Rolf Schlub: “The use of hobby drones has become widespread and uncontrollable. My recommendation to the SACAA back in July 2012 after meetings with their RPAS team was to start by building a database of users/owners similar to when buying a vehicle, firearm or television. A registration or licence of some type issued at point-of-sale would have allowed the SACAA to monitor sales, usage and growth for the past three years and better develop means to regulate and control them.

“Three years later and due to industry pressure, the SACAA developed legislation far too strict to police and costly to obtain and enforce.

“The legislation which is similar to manned aircraft will impose entry barriers for opportunists but at the same time make many avoid getting compliant at all due to the prohibitive costs involved.”

Duran de Villiers: ”While I agree with a lot of what the SACAA has implemented, I also feel that it’s largely due to control and the money aspect of this new industry, there is no practical need for a person who wants to simply take real estate photos at less than 50 m to have an aviation medical, a restricted radio licence, a full RPL licence, aviation exams, yet the hobbyist can fly the same drone, with the same equipment in more or less the same situation without any of the above. The thing is, people have been flying drones in this country for many years, with no issues, I’ve flown on many film shoots, commercials, TV productions, aerial photography and more without a single incident, these regulations, as needed as they may, may also kill the very industry it’s trying to ‘protect’. South Africa has some great companies in this new industry, doing great things internationally, but we cannot even test fly in our own country. SteadiDrone was ‘Proudly South African’ registered but how can we be if we need to travel abroad to do most of our business…”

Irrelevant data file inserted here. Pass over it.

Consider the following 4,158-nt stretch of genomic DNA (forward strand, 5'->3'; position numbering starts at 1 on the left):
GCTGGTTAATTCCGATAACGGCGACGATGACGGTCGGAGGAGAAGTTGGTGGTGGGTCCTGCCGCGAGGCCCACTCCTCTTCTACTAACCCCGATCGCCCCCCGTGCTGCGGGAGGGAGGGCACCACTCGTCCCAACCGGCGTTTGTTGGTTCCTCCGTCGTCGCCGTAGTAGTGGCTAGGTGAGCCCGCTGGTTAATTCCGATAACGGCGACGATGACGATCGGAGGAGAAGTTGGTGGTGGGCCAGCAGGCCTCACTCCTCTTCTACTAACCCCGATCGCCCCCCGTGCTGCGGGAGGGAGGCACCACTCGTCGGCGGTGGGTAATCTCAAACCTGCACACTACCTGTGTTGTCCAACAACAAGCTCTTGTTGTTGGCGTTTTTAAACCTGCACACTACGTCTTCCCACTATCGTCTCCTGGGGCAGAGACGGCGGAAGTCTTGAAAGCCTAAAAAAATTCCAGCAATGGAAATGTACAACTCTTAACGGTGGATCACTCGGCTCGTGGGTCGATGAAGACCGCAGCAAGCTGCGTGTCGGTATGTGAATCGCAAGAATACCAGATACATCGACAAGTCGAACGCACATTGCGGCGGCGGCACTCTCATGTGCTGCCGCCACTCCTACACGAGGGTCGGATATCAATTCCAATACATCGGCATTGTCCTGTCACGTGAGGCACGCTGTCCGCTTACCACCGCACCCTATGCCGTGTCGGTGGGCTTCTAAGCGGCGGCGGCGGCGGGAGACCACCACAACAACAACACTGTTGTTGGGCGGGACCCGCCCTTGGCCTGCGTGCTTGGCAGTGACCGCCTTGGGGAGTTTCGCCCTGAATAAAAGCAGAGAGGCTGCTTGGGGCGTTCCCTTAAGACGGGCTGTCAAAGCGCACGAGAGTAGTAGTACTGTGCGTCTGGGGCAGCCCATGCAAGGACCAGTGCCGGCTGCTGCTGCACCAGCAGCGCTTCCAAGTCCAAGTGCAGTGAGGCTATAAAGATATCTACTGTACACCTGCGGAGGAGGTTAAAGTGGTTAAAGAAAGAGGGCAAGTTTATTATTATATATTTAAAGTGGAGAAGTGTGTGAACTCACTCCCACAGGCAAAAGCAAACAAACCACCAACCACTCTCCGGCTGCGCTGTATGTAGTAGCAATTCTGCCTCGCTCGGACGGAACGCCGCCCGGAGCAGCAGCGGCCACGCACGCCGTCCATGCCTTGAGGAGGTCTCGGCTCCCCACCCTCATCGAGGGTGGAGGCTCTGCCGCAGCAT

Thank you to our panellists. While regulations are necessary, South Africa should not over-regulate which is often the tendency. The drone industry is an interesting development to follow and shows great potential. What is your view about the various aspects of drones? The panellists have shared their views, it is now over to you. Drop us an email at hans.vandegroenendaal@ee.co.za. We welcome your comments.